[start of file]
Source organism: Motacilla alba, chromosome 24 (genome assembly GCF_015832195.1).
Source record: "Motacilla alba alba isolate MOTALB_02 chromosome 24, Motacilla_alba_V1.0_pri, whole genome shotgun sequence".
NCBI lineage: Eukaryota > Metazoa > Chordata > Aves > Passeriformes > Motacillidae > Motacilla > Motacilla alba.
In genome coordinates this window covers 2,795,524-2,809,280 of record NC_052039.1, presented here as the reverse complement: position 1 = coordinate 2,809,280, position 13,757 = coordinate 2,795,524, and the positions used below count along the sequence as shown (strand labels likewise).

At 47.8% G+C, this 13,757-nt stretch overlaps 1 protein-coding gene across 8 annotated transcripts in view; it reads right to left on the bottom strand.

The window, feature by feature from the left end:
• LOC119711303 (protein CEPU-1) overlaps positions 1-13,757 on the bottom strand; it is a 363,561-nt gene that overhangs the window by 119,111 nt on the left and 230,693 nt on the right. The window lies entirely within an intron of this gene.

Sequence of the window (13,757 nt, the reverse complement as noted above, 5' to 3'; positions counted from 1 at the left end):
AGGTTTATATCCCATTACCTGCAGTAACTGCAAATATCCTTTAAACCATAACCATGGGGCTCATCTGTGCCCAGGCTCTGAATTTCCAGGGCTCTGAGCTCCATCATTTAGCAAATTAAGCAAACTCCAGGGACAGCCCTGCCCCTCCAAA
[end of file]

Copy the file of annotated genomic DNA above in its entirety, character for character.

Source organism: Motacilla alba, chromosome 24 (genome assembly GCF_015832195.1).
Source record: "Motacilla alba alba isolate MOTALB_02 chromosome 24, Motacilla_alba_V1.0_pri, whole genome shotgun sequence".
NCBI lineage: Eukaryota > Metazoa > Chordata > Aves > Passeriformes > Motacillidae > Motacilla > Motacilla alba.
In genome coordinates this window covers 2,795,524-2,809,280 of record NC_052039.1, presented here as the reverse complement: position 1 = coordinate 2,809,280, position 13,757 = coordinate 2,795,524, and the positions used below count along the sequence as shown (strand labels likewise).

At 47.8% G+C, this 13,757-nt stretch overlaps 1 protein-coding gene across 8 annotated transcripts in view; it reads right to left on the bottom strand.

The window, feature by feature from the left end:
• LOC119711303 (protein CEPU-1) overlaps positions 1-13,757 on the bottom strand; it is a 363,561-nt gene that overhangs the window by 119,111 nt on the left and 230,693 nt on the right. The window lies entirely within an intron of this gene.

Sequence of the window (13,757 nt, the reverse complement as noted above, 5' to 3'; positions counted from 1 at the left end):
AGGTTTATATCCCATTACCTGCAGTAACTGCAAATATCCTTTAAACCATAACCATGGGGCTCATCTGTGCCCAGGCTCTGAATTTCCAGGGCTCTGAGCTCCATCATTTAGCAAATTAAGCAAACTCCAGGGACAGCCCTGCCCCTCCAAA